Crazy? Or rational?

I posted about this a bit in the roundup post below, but I wanted to put it into its own post.

Here’s what I wrote a few days ago about this movie, and about Burt and Linda Pugach:

****Finally, we’re getting some really bizarrely chirpy PR emails about a new film, Crazy Love. I mean, check this out:

Hi there,
Crazy Love has been released in selected cities, starting today! To celebrate, I have selected a particularly juicy clip from the film, in which Burt goes off the deep end when Linda breaks up with him. His crazy eyes haunt me in my dreams!

Do you know who Burt and Linda are? Burt Pugach was a married man in 1959 when he pursued the young Linda Riss. When she got fed up with his unfulfilled promises to leave his wife, she broke up with him.

The going off the deep end bit? He hired a couple of thugs to throw lye in her face, blinding her. He spent fourteen years in prison for the crime, during which time he wrote Linda long letters which largely went unanswered. Nevertheless, he was the only man who wanted her now that she was blind and her world was shrinking, and she ended up marrying him when he got out of prison.

From reviews, it sounds like the film makes her out to be just as nuts as he was. But was she? She was from a time when a woman was nothing without a man; was it an unreasonable choice for her to agree to marry the man who’d blinded her if no other man would have her?

Manola Darghis made a good point in her review, which I think needs to be highlighted here:

When reporters have written about what happened between these two, they sometimes have used the phrase crime of passion, one of those slyly misleading idioms, like collateral damage, employed to paper over ugly reality. Crimes of passion have often been viewed as categorically different from other crimes because they supposedly originate in lust and desire, an argument that has been used historically and even legally to rationalize violence against women, including rape. What is odious about the notion of so-called crimes of passion is how the phrase necessarily implicates victims, because it is the very desirability of the victims, after all, that provokes their assailants to madness (passion). All of which makes the image of Mrs. Pugach standing by her man squirmingly uncomfortable.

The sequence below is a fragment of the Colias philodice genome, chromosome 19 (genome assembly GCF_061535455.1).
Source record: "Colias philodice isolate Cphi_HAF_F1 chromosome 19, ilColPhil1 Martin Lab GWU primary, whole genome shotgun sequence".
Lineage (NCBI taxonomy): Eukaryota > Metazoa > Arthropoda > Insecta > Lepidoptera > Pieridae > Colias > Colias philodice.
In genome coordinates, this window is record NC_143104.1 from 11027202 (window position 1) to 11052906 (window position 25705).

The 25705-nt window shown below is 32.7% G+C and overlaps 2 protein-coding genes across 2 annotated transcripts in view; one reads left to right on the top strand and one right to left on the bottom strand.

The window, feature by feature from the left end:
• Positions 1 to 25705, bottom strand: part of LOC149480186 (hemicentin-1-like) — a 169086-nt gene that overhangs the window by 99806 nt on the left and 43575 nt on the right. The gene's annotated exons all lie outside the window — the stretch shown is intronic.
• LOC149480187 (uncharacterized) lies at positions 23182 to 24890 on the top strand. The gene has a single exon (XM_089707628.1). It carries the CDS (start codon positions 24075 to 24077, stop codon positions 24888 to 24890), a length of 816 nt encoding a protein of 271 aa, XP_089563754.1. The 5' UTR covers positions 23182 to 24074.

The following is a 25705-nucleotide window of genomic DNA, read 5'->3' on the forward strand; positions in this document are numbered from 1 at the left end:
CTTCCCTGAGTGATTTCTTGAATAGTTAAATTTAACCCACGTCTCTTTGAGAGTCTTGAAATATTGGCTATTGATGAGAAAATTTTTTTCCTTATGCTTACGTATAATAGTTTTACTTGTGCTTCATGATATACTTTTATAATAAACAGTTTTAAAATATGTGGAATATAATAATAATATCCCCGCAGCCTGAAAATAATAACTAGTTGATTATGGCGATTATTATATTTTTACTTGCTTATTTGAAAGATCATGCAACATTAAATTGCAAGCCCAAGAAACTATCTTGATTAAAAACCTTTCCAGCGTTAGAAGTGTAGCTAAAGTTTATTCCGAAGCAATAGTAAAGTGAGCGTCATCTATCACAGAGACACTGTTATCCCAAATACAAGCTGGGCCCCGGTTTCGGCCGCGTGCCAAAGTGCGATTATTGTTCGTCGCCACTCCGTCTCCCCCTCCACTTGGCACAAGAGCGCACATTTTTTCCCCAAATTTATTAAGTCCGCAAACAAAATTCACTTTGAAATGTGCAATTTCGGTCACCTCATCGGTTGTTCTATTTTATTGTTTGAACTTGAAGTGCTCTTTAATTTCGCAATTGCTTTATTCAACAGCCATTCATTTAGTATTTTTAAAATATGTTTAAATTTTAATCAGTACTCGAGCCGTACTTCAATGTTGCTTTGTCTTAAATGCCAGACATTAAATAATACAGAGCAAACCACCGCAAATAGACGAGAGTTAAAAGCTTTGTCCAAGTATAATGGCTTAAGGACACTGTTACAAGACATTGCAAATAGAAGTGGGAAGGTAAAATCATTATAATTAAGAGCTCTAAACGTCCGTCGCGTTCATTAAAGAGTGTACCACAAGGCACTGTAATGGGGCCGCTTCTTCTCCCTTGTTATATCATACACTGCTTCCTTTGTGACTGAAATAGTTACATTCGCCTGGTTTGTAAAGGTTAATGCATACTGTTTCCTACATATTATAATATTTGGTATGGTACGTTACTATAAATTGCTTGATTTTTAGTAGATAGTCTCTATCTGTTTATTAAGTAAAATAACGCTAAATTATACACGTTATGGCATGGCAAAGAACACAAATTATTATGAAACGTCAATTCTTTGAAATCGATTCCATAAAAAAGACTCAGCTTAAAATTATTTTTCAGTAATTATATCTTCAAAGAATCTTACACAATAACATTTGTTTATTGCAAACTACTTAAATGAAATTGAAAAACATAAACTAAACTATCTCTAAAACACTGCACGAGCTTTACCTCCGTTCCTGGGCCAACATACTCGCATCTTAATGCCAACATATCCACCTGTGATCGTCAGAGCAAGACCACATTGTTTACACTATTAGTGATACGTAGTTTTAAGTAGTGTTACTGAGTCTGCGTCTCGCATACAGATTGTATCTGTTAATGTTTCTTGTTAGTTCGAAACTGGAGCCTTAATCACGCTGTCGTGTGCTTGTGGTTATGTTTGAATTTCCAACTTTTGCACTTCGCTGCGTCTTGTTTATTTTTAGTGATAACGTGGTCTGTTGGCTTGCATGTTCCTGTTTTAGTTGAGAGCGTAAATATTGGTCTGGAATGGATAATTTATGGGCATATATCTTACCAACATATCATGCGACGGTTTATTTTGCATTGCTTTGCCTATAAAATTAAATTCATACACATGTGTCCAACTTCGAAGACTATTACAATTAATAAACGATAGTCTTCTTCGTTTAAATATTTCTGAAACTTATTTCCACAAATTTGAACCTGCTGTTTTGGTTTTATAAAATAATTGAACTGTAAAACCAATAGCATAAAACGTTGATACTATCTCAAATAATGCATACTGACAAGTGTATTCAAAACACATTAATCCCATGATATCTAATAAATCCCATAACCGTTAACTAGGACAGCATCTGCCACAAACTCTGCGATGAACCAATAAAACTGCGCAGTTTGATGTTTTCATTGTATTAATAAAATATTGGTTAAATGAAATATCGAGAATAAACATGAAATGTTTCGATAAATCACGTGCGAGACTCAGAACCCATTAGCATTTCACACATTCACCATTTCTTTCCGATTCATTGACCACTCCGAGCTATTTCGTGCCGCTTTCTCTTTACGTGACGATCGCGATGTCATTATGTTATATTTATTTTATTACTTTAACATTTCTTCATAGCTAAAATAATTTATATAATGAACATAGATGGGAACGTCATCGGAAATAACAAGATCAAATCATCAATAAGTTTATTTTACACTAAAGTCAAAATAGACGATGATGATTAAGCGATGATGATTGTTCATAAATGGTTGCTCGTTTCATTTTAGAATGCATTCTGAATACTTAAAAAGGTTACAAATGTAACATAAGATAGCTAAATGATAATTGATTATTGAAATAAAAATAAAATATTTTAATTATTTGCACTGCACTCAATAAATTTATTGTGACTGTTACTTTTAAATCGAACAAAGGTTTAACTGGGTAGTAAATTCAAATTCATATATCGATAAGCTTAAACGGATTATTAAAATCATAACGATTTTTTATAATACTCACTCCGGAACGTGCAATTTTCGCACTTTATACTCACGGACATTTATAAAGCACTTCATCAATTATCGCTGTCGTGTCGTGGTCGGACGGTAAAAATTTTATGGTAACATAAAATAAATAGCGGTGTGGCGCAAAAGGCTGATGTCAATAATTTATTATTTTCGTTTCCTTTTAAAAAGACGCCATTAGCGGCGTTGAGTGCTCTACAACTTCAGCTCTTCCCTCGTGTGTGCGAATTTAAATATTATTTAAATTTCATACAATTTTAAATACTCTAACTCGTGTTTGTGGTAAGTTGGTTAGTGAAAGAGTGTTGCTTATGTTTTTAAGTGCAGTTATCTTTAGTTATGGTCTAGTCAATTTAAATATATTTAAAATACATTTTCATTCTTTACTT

It’s the chirpy PR people and their “juicy” talk that are nauseating.****

I haven’t seen the film, but the clips on YouTube are pretty interesting. She’s not all sappy about him, she doesn’t seem to sugarcoat what he did to her, and she doesn’t admit that she loves him. But she does say that she is now damaged goods, and he’s a good husband to her. Even her friends and family members, who were horrified that she married him when he got out of prison, grudgingly admit that he treats her well.

It seems to me that she made a rational choice, given the options she had available — and even though his acid attack limited those options for her. That’s not to say that what he did was not reprehensible, or that her decision is above reproach. But who can honestly say what they would do in her shoes?